The internet is synonymous with two things — shopping and something that rhymes with “corn.” Today I’m going to focus on shopping.
Magento 2 has been out for over a year now. If you’re not familiar with the Magento platform, it is a powerful, open-source (read: free) e-commerce solution that offers users an impressive suite of features to help their business in a highly competitive online market. As of today, the current version number is 2.1.3. There have been significant improvements to the codebase since it first released November 2015. Let’s take a look at just a few of those, in no particular order.
Content staging (Available from Magento 2.1.0)
Content Staging is probably my favorite addition to Magento 2. Released with the 2.1 update and available exclusively to the Enterprise Edition, Content Staging allows store owners to group updates together and release them on a schedule. You can stage assets from Products, Categories, Catalog Price Rules, Cart Price Rules, CMS Pages, and CMS Blocks and set them on a schedule. You can also preview what the changes will look like once active on the site as well as share a link so other team members can weigh in on the changes. With this new feature, you could have a seasonal page that contains products you can dynamically change through the Content Staging feature.
Message queues (Available from Magento 2.0.0)
If you’ve used Magento or Magento 2, you know firsthand that a lot is going on under the hood. Events are firing, CRUD (create-read-update-delete) operations are happening, transactional emails are sent out. The Magento platform demands a lot from its hardware. Message Queues are a way to alleviate some of the strain from the system by taking tasks, called jobs, and queuing them in a system to run at a later time. Magento offers baked-in support for a standalone messaging queue called RabbitMQ (Enterprise Edition only) and basic message queuing using MySQL tables and cronjobs. Some examples of this include sending transactional emails, logging data, or if you’ve got some business logic that needs to run after a customer completes an order.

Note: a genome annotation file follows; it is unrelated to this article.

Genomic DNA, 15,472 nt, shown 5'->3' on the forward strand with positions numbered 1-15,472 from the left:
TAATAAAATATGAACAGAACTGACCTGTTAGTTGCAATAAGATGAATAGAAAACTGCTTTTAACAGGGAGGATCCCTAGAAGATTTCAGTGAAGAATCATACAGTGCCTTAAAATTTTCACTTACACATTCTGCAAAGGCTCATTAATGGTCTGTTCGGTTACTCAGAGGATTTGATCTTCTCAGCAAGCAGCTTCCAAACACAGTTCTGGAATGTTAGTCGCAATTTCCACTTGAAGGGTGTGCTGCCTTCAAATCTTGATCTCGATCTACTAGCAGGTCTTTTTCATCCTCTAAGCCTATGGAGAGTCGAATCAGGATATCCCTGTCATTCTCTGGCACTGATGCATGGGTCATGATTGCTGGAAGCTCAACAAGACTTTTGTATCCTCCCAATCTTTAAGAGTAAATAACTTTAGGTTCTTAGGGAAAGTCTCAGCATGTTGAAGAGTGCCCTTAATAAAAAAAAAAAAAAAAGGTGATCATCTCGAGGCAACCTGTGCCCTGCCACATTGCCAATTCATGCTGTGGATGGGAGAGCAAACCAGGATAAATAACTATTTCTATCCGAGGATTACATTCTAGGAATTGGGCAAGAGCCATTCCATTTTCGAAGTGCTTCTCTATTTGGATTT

Marketplaces and system updates
Most clients we’ve worked with in the past eschewed the Magento Connect feature — which allowed them to download and install extensions without needing a programmer — of Magento 1.x altogether. It was unreliable at best and the marketplace had no code quality check in place. This made not only updating Magento itself, but the many extensions a store owner had, a long and tedious process. With Magento 2, store owners can connect their Magento account to their store and pull in purchased extensions from the now-curated Marketplace. Store owners can even update each Magento core module itself from the admin panel. This process includes backing up the codebase and database, in the event something happens during upgrade.
These features are just a few of the many improvements in Magento 2. It’s still early days, but the platform has really come a long way since it launched and we at FortyFour are excited to help clients achieve their goals using Magento 2.